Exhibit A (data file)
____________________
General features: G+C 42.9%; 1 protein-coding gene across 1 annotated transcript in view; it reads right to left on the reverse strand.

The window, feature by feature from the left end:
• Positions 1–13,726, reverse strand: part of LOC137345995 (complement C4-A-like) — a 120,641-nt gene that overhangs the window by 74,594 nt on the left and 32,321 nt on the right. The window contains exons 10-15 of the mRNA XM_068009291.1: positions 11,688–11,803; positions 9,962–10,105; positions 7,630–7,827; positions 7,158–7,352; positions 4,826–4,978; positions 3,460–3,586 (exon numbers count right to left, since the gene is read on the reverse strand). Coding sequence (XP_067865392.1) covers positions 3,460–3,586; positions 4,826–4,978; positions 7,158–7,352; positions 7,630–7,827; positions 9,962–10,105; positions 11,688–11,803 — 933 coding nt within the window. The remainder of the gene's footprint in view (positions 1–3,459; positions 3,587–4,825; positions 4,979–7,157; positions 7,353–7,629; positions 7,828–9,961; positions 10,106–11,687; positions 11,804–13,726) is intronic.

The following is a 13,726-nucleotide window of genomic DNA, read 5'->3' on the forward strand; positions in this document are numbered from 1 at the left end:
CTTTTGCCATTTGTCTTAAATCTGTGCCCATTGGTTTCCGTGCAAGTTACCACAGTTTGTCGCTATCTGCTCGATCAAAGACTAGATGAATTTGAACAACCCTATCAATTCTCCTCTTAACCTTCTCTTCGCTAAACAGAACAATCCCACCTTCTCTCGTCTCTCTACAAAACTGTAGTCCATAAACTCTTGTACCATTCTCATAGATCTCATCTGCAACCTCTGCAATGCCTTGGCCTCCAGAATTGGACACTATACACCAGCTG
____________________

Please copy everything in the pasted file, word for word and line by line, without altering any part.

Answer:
General features: G+C 42.9%; 1 protein-coding gene across 1 annotated transcript in view; it reads right to left on the reverse strand.

The window, feature by feature from the left end:
• Positions 1–13,726, reverse strand: part of LOC137345995 (complement C4-A-like) — a 120,641-nt gene that overhangs the window by 74,594 nt on the left and 32,321 nt on the right. The window contains exons 10-15 of the mRNA XM_068009291.1: positions 11,688–11,803; positions 9,962–10,105; positions 7,630–7,827; positions 7,158–7,352; positions 4,826–4,978; positions 3,460–3,586 (exon numbers count right to left, since the gene is read on the reverse strand). Coding sequence (XP_067865392.1) covers positions 3,460–3,586; positions 4,826–4,978; positions 7,158–7,352; positions 7,630–7,827; positions 9,962–10,105; positions 11,688–11,803 — 933 coding nt within the window. The remainder of the gene's footprint in view (positions 1–3,459; positions 3,587–4,825; positions 4,979–7,157; positions 7,353–7,629; positions 7,828–9,961; positions 10,106–11,687; positions 11,804–13,726) is intronic.

The following is a 13,726-nucleotide window of genomic DNA, read 5'->3' on the forward strand; positions in this document are numbered from 1 at the left end:
CTTTTGCCATTTGTCTTAAATCTGTGCCCATTGGTTTCCGTGCAAGTTACCACAGTTTGTCGCTATCTGCTCGATCAAAGACTAGATGAATTTGAACAACCCTATCAATTCTCCTCTTAACCTTCTCTTCGCTAAACAGAACAATCCCACCTTCTCTCGTCTCTCTACAAAACTGTAGTCCATAAACTCTTGTACCATTCTCATAGATCTCATCTGCAACCTCTGCAATGCCTTGGCCTCCAGAATTGGACACTATACACCAGCTG